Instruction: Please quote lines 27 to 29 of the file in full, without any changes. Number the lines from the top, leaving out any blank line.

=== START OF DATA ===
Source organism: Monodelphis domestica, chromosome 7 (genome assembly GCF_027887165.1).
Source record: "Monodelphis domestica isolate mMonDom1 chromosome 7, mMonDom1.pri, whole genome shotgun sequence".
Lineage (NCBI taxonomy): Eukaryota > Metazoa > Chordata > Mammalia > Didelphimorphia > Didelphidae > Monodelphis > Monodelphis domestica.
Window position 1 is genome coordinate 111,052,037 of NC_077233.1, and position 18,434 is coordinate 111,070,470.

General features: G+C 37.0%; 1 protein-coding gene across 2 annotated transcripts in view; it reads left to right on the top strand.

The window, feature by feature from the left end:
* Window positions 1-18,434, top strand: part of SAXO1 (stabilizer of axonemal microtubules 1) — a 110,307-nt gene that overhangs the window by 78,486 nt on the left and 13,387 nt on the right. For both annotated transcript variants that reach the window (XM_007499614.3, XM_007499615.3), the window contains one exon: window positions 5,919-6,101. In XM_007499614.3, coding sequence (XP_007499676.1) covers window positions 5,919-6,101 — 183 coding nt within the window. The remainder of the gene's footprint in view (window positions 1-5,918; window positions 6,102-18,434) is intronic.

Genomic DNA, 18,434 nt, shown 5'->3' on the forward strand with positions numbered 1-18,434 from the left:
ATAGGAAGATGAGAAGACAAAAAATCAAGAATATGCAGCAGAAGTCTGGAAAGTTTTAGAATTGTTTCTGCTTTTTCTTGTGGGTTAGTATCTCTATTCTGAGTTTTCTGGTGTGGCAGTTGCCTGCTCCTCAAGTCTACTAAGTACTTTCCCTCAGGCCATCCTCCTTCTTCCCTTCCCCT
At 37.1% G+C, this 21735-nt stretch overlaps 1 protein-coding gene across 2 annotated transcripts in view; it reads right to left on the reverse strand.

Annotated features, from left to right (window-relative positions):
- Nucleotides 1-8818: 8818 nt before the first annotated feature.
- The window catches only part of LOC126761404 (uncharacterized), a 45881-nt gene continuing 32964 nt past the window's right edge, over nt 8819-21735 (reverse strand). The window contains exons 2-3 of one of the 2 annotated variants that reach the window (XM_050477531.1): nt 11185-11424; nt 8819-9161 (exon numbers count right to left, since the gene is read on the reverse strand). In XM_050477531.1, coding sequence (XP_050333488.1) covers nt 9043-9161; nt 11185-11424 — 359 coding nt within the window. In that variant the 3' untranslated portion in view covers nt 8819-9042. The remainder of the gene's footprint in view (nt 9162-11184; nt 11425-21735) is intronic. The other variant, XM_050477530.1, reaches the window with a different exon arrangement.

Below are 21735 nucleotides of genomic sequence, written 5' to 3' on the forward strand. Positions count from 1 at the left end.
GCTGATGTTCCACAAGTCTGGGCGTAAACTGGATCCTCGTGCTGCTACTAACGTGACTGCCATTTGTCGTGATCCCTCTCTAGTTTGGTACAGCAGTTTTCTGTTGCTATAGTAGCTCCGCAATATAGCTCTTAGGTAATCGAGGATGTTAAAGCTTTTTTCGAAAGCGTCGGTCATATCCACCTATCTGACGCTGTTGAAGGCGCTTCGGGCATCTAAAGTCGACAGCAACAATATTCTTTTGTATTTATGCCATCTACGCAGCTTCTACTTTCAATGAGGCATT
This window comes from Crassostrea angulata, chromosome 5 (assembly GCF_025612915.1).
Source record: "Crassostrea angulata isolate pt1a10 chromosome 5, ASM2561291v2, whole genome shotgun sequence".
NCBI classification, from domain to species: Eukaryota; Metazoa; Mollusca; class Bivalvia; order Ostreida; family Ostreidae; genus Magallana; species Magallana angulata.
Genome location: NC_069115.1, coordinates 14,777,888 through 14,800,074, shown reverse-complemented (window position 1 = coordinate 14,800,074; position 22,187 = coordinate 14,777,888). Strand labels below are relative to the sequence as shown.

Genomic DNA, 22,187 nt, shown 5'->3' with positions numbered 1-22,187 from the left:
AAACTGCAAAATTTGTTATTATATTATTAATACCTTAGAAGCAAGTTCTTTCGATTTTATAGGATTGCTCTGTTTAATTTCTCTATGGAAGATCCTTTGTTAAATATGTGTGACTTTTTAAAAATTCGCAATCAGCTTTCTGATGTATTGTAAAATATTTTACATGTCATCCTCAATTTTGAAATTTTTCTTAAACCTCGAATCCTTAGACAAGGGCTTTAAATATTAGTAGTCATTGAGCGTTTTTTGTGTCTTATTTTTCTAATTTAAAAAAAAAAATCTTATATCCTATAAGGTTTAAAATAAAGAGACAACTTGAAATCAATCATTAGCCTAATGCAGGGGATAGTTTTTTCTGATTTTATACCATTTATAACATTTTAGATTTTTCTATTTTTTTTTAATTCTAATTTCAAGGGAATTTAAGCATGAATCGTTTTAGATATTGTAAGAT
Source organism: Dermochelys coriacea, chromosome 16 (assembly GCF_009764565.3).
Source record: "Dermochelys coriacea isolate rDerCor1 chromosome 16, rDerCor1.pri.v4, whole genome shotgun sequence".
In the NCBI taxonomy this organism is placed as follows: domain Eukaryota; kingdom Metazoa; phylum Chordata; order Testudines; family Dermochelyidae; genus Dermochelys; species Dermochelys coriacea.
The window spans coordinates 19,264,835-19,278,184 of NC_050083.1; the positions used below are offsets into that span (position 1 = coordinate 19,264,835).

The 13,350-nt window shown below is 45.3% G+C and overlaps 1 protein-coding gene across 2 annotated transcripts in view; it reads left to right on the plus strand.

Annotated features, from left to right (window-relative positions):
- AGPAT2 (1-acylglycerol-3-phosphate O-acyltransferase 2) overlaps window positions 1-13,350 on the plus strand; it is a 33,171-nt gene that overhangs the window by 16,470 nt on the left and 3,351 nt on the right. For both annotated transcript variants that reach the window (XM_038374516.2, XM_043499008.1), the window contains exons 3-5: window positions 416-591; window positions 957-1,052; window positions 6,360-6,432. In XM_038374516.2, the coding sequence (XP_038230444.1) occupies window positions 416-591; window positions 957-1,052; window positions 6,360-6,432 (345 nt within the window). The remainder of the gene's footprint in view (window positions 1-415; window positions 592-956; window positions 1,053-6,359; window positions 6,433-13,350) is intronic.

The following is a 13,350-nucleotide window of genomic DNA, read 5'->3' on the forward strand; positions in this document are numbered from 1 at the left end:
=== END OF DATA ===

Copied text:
Annotated features, from left to right (window-relative positions):
- AGPAT2 (1-acylglycerol-3-phosphate O-acyltransferase 2) overlaps window positions 1-13,350 on the plus strand; it is a 33,171-nt gene that overhangs the window by 16,470 nt on the left and 3,351 nt on the right. For both annotated transcript variants that reach the window (XM_038374516.2, XM_043499008.1), the window contains exons 3-5: window positions 416-591; window positions 957-1,052; window positions 6,360-6,432. In XM_038374516.2, the coding sequence (XP_038230444.1) occupies window positions 416-591; window positions 957-1,052; window positions 6,360-6,432 (345 nt within the window). The remainder of the gene's footprint in view (window positions 1-415; window positions 592-956; window positions 1,053-6,359; window positions 6,433-13,350) is intronic.

The following is a 13,350-nucleotide window of genomic DNA, read 5'->3' on the forward strand; positions in this document are numbered from 1 at the left end: